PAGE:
What Causes Goose Pimples?
Sometimes when we are cold or frightened, little bumps, called goose pimples, form on our skin. We may also get a prickly feeling that makes us think our hair is standing on end. Goose pimples are caused by tiny muscles at the hair roots in the skin.
When the skin is suddenly chilled, the tiny muscles tighten up. They form little bumps on the skin and make the hairs stand up straighter than usual. This is the body’s way of preserving its own heat by causing the hairs on the skin to stand up, thus reducing heat loss. Goose pimples are often seen in conjunction with shivering in these instances.
The reflex of producing goose pimples is known as arasing, piloerection, or the pilomotor reflex. It occurs in many mammals besides humans; a prominent example is porcupines, which raise their quills when threatened. Cats and dogs also have little hair-erector muscles in their skin. When the animal is startled or angry, the muscles make the hair stand up.
The formation of goose pimples or bumps in humans under stress is considered by some to be a vestigial reflex, some believe its function in human ancestors was to raise the body’s hair, making the ancestor appear larger and scaring off predators.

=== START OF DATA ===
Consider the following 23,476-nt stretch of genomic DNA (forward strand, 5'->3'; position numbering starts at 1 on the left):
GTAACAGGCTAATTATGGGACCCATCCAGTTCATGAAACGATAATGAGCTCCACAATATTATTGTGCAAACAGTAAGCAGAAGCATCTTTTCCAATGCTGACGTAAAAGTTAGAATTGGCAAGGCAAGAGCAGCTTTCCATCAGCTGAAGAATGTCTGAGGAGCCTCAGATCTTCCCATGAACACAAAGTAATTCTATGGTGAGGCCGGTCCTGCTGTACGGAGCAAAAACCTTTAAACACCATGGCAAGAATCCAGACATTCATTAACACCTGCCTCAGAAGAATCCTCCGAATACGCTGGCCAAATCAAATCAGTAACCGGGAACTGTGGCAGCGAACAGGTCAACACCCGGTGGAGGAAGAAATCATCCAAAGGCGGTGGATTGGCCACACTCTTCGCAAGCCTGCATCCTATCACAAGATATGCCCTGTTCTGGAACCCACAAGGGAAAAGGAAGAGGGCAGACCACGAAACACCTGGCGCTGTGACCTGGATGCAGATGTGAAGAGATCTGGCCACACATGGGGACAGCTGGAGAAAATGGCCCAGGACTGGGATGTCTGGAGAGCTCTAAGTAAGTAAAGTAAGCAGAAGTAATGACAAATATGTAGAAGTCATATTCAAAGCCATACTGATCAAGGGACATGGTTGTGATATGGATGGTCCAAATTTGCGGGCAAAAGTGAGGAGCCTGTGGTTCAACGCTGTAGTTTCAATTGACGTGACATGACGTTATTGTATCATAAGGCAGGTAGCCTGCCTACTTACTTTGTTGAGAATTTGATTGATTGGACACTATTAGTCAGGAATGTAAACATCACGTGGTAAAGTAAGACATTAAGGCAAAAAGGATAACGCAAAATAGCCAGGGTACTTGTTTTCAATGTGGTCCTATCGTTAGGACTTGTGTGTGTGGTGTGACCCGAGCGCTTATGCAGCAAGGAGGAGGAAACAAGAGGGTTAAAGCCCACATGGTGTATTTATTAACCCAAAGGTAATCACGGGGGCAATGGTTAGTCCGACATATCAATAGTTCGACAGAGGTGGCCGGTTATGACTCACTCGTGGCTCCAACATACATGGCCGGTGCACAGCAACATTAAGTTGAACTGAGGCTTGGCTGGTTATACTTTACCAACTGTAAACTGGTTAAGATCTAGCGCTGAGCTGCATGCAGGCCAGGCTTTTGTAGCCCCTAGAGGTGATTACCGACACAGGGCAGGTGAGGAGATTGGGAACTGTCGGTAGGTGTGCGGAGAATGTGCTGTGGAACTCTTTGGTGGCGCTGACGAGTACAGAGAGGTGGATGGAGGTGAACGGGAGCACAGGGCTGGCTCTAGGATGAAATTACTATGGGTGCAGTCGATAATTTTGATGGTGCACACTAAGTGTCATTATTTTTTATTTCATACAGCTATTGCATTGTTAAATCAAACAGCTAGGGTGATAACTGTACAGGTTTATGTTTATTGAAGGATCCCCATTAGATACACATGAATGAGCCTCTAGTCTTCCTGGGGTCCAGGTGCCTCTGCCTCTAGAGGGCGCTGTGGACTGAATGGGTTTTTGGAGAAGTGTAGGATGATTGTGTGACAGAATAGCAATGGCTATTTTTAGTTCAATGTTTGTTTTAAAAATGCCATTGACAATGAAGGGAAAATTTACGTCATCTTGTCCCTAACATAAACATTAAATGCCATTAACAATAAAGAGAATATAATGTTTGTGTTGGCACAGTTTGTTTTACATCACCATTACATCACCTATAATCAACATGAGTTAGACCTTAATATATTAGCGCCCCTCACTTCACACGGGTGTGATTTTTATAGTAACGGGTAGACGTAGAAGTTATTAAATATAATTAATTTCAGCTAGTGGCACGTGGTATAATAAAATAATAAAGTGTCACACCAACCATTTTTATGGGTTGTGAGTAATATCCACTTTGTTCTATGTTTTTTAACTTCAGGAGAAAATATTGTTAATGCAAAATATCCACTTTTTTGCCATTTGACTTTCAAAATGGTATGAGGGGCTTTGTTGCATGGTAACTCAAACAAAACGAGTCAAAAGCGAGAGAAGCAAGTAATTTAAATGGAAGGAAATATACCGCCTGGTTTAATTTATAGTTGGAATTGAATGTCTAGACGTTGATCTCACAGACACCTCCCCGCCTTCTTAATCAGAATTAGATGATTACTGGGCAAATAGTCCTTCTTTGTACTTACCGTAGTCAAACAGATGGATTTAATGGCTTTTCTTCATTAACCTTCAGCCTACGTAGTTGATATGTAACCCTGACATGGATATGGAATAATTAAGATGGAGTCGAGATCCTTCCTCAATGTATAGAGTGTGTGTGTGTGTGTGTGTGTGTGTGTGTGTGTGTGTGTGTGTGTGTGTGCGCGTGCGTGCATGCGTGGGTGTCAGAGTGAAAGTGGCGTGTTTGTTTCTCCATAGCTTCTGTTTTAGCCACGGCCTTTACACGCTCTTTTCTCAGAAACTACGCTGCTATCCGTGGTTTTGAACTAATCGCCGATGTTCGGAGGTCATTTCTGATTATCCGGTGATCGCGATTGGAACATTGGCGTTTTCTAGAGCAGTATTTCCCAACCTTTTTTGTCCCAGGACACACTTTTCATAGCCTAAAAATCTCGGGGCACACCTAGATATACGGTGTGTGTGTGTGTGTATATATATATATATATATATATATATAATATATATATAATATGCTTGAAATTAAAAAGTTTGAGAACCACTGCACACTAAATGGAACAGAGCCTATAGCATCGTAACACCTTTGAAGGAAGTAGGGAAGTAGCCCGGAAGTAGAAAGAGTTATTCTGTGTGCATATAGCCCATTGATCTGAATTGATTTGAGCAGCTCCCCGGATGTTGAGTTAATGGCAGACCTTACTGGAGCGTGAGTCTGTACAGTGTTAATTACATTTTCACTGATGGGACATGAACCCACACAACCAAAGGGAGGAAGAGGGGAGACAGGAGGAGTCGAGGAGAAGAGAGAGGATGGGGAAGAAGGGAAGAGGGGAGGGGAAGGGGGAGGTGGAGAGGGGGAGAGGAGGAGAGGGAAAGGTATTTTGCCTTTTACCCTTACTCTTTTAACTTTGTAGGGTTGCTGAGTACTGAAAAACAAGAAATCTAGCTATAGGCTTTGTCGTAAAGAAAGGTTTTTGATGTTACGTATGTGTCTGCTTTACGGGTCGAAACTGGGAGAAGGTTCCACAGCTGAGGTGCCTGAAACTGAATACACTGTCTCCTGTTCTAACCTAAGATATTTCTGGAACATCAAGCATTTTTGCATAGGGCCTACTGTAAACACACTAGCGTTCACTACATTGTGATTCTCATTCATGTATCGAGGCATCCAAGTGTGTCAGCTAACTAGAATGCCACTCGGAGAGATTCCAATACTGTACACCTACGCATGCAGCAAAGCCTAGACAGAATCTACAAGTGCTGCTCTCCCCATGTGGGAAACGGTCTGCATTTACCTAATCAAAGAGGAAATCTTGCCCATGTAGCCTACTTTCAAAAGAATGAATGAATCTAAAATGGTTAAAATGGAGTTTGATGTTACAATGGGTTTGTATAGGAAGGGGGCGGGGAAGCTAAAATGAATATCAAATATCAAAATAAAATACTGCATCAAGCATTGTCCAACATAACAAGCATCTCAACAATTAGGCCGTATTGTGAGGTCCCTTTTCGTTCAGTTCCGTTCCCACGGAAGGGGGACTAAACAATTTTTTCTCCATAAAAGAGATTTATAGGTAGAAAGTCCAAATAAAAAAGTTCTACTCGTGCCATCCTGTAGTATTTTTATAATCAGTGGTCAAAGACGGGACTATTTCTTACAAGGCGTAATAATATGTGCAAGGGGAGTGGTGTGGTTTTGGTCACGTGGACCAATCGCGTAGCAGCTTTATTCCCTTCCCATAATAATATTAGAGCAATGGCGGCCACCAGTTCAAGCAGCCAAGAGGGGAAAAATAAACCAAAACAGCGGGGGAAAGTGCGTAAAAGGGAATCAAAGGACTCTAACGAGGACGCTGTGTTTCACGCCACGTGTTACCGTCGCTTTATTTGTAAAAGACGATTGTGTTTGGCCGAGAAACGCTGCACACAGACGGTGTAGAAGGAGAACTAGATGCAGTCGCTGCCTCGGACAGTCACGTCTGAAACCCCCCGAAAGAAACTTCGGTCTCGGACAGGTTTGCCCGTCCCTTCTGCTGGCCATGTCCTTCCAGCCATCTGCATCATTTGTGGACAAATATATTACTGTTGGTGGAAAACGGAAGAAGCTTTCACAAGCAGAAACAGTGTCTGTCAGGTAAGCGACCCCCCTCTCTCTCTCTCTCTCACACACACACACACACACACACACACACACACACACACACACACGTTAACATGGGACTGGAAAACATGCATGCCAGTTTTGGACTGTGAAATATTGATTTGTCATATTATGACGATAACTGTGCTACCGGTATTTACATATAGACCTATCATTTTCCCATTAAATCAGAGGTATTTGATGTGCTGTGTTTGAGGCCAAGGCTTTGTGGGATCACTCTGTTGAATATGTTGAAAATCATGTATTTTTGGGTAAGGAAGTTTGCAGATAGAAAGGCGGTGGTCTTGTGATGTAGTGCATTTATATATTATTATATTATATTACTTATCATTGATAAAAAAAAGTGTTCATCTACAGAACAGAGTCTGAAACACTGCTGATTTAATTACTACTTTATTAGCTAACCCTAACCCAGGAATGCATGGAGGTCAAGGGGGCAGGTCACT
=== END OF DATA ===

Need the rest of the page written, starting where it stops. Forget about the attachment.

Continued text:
People often say they feel their “hair standing on end” when they are frightened or in awe. In an extremely stressful situation, the body can employ the “fight or flight” response. As the body prepares itself for either fighting or running, the sympathetic nervous system floods the blood with adrenaline (epinephrine), a hormone that speeds up heart rate, metabolism, and body temperature in the presence of extreme stress. Then the sympathetic nervous system also causes the piloerection reflex, which makes the muscles attached to the base of each hair follicle contract and force the hair up.